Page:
Distrust within ‘legitimacy camp’ impedes quest for Yemeni solution
ADEN – Informed Yemeni political sources told The Arab Weekly that slow progress was being made at the consultations aimed at forming the new Yemeni government, in accordance with the Riyadh Agreement signed between the Yemeni government and the Southern Transitional Council (STC) last November.
The sources indicated that Yemeni Prime Minister-designate Maeen Abdulmalik Saeed could complete the list of ministers in the new cabinet consisting of 24 portfolios divided equally between north and south by mid-October before submitting it to President Abd Rabbo Mansour Hadi for a presidential decision to form the government.
However, there are obstacles that are expected to impede the completion of the implementation of the agreement’s agenda, foremost of which is the lack of confidence between the government and the STC regarding military and security issues, which includes the withdrawal of STC forces from the interim capital, Aden, and the withdrawal of government forces from Abyan governorate, which is still witnessing sporadic clashes between the two camps.
The Yemeni presidency is requesting that the military and security part of the Riyadh Agreement be implemented before announcing the new government that will be formed in accordance with applying parity between North and South Yemen, and observing partisan quotas between the components and forces opposing the Houthi militias.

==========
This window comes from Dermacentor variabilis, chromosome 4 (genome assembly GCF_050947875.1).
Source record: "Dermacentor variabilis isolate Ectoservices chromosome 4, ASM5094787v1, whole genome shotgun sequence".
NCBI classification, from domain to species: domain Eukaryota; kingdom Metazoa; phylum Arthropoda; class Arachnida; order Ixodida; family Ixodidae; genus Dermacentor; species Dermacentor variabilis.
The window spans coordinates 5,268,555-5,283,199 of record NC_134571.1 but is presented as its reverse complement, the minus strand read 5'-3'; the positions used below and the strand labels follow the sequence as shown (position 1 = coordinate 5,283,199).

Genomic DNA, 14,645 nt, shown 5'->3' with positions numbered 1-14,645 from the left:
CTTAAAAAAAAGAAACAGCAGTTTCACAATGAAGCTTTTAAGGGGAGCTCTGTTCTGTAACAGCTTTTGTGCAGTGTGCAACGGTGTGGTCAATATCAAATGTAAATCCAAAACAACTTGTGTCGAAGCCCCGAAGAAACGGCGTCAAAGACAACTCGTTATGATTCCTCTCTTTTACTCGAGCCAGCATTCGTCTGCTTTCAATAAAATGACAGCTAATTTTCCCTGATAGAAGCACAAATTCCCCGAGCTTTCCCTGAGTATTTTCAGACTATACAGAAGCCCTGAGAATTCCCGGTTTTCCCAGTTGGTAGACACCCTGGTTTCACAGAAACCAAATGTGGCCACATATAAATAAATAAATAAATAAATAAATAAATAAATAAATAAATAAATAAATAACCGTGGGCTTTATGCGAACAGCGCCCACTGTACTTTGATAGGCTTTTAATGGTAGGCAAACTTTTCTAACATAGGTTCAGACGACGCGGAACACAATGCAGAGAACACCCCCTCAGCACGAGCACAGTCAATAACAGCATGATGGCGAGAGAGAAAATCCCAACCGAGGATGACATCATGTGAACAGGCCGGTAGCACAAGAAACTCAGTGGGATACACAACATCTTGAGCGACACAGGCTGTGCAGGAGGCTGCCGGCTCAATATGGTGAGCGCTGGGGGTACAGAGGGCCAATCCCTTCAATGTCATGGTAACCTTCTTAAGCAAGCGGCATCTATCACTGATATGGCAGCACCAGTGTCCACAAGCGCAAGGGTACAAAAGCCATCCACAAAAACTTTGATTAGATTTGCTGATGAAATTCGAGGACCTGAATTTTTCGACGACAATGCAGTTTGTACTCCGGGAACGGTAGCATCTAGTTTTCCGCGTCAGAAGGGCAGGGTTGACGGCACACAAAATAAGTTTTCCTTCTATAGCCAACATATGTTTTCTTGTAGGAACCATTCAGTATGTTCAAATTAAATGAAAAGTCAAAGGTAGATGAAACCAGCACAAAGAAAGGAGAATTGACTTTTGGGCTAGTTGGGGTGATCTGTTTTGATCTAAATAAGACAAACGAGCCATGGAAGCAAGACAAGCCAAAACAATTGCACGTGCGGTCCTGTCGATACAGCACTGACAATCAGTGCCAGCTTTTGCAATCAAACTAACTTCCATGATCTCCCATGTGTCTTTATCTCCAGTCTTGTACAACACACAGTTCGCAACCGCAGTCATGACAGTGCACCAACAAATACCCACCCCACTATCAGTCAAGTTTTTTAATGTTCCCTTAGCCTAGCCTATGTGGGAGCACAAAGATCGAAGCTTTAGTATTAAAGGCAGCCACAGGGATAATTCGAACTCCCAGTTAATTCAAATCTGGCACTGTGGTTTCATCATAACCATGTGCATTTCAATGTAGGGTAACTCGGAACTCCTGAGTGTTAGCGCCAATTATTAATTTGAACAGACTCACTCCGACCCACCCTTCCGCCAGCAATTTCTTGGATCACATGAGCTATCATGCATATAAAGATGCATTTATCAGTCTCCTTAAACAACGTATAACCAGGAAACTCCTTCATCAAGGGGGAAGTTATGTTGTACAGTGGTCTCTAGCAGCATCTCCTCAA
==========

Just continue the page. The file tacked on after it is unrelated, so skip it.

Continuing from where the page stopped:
Regarding the latest developments in the implementation of the political part of the Riyadh Agreement, Yemeni journalist Akram al-Fahad confirmed in a statement to The Arab Weekly that the Yemeni political parties and the Arab alliance reached an implicit agreement to set a time limit for the completion of the agenda item related to forming the new government and ending the disputes surrounding it within two weeks in conjunction with completing the first phase of the military and security component of the agreement.
Fahad pointed out that political forces are still reluctant to announce the composition of the new cabinet given the reality on the ground that does not provide a suitable context for the smooth success of the terms of the agreement, in addition to the fact that some forces are apprehensive about working with a new partner who possesses political and military power and influence such as the STC.
He pointed out that parties such as the General People’s Congress and the Salafi Rashad party have already decided to participate in the new cabinet and submitted the names of their representatives, but other parties are still reluctant to present their candidate lists for various reasons. The Nasserist party, for example, is objecting to it being offered only one ministerial portfolio from the quota of the north, which does not suit the Arab-nationalist party’s political and ideological discourse and ambitions.